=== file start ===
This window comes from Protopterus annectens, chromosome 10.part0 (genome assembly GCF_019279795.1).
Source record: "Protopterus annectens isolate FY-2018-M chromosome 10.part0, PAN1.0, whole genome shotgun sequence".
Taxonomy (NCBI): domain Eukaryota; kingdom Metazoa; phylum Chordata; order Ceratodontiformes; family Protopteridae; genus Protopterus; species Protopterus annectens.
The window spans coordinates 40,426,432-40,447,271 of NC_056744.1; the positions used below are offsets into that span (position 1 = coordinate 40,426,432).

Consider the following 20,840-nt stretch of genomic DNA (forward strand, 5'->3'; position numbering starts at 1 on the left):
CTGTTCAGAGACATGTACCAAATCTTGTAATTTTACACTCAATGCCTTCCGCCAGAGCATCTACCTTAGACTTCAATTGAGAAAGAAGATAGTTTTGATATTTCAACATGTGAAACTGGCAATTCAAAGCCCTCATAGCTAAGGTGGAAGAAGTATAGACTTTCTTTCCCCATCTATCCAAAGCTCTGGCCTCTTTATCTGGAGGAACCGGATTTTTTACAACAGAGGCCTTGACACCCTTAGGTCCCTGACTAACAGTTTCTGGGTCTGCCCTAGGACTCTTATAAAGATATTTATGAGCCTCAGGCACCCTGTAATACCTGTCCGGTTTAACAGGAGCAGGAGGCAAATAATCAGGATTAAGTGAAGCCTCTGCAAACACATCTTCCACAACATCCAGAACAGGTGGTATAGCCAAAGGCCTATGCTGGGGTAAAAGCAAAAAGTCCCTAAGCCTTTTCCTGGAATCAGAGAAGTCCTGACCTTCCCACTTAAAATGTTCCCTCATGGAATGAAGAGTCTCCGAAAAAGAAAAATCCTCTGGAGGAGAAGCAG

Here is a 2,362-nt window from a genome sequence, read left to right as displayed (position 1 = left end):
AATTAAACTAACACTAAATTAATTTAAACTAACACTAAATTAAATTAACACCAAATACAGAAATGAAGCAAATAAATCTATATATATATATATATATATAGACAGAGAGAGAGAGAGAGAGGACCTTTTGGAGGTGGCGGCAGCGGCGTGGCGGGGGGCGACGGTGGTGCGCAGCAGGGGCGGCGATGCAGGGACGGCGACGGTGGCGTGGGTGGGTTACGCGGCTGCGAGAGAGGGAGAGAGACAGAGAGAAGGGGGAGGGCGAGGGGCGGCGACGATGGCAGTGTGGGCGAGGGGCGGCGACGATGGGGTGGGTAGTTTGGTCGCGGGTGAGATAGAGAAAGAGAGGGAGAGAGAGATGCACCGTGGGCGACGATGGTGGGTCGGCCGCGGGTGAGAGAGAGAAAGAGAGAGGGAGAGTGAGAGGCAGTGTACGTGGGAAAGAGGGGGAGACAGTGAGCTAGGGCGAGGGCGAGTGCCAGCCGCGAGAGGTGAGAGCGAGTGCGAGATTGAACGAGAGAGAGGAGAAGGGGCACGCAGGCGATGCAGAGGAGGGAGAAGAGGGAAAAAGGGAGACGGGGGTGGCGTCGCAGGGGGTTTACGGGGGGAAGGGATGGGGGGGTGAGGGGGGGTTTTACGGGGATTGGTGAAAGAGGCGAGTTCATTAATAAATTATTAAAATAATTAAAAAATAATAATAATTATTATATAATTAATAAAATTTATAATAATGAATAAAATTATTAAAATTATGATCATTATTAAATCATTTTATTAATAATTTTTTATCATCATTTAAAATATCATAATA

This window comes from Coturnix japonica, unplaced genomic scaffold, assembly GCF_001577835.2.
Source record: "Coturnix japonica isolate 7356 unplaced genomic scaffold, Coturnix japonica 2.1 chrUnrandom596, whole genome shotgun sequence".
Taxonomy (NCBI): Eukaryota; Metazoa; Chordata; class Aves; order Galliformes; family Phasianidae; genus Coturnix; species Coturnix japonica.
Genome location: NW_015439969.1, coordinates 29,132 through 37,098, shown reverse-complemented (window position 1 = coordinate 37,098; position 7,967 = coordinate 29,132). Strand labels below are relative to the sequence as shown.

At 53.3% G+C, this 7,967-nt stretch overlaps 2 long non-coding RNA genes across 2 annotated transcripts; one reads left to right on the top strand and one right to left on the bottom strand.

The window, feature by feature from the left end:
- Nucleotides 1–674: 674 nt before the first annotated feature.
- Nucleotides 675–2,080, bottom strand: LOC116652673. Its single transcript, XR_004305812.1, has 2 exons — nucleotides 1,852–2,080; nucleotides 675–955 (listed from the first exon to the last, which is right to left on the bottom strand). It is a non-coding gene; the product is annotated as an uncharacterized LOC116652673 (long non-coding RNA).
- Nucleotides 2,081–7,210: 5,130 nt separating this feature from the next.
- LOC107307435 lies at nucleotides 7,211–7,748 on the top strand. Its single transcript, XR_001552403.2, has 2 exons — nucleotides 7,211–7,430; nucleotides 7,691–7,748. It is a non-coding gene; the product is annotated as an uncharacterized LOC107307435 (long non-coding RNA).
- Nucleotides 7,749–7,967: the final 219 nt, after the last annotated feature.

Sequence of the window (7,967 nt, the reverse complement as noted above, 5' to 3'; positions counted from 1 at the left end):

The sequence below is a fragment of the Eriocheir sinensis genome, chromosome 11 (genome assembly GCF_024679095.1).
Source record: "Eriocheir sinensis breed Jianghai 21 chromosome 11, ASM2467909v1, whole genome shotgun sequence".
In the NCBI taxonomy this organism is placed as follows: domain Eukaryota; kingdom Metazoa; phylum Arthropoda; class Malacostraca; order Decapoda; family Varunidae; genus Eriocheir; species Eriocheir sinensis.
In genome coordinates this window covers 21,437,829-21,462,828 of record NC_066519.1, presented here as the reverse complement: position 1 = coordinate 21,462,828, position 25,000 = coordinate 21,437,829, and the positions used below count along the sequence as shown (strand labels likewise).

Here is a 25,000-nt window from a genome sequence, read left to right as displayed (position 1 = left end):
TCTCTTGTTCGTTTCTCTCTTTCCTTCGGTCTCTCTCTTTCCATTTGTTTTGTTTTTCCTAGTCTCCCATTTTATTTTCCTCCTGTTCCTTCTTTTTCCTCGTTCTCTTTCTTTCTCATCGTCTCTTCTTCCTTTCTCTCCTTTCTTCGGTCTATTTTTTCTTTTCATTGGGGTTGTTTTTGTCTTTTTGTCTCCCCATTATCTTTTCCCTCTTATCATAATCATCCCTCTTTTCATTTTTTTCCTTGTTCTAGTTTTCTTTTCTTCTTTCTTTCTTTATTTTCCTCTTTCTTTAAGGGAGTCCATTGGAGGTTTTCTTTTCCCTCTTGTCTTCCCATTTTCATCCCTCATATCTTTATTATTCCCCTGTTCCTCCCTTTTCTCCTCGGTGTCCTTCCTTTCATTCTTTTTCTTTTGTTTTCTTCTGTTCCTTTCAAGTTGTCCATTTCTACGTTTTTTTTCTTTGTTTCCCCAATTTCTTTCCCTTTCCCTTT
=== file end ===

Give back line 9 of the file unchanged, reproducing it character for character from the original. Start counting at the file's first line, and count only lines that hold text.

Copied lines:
This window comes from Coturnix japonica, unplaced genomic scaffold, assembly GCF_001577835.2.